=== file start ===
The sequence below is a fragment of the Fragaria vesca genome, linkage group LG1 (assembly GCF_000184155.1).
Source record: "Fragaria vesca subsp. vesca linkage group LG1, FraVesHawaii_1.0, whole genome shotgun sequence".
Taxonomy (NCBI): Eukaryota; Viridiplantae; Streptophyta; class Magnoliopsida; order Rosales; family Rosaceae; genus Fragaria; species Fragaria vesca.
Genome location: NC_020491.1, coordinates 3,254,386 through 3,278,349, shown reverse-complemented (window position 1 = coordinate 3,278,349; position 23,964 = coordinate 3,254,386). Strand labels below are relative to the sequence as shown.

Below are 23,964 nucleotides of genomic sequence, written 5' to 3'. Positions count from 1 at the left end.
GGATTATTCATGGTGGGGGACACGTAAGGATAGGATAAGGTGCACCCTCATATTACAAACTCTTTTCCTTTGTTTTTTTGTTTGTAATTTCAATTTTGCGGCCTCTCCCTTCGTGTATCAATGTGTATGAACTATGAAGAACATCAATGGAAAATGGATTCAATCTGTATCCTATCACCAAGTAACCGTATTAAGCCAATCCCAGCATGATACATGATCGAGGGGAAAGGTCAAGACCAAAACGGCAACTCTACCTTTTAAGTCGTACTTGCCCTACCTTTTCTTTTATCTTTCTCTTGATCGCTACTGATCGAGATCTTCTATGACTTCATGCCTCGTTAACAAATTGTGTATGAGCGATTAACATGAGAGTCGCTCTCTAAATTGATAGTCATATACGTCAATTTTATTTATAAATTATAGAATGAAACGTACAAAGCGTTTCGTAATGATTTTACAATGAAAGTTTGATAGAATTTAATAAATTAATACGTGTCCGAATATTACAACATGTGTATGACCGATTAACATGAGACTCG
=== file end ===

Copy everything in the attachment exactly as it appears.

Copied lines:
The sequence below is a fragment of the Fragaria vesca genome, linkage group LG1 (assembly GCF_000184155.1).
Source record: "Fragaria vesca subsp. vesca linkage group LG1, FraVesHawaii_1.0, whole genome shotgun sequence".
Taxonomy (NCBI): Eukaryota; Viridiplantae; Streptophyta; class Magnoliopsida; order Rosales; family Rosaceae; genus Fragaria; species Fragaria vesca.
Genome location: NC_020491.1, coordinates 3,254,386 through 3,278,349, shown reverse-complemented (window position 1 = coordinate 3,278,349; position 23,964 = coordinate 3,254,386). Strand labels below are relative to the sequence as shown.

Below are 23,964 nucleotides of genomic sequence, written 5' to 3'. Positions count from 1 at the left end.
GGATTATTCATGGTGGGGGACACGTAAGGATAGGATAAGGTGCACCCTCATATTACAAACTCTTTTCCTTTGTTTTTTTGTTTGTAATTTCAATTTTGCGGCCTCTCCCTTCGTGTATCAATGTGTATGAACTATGAAGAACATCAATGGAAAATGGATTCAATCTGTATCCTATCACCAAGTAACCGTATTAAGCCAATCCCAGCATGATACATGATCGAGGGGAAAGGTCAAGACCAAAACGGCAACTCTACCTTTTAAGTCGTACTTGCCCTACCTTTTCTTTTATCTTTCTCTTGATCGCTACTGATCGAGATCTTCTATGACTTCATGCCTCGTTAACAAATTGTGTATGAGCGATTAACATGAGAGTCGCTCTCTAAATTGATAGTCATATACGTCAATTTTATTTATAAATTATAGAATGAAACGTACAAAGCGTTTCGTAATGATTTTACAATGAAAGTTTGATAGAATTTAATAAATTAATACGTGTCCGAATATTACAACATGTGTATGACCGATTAACATGAGACTCG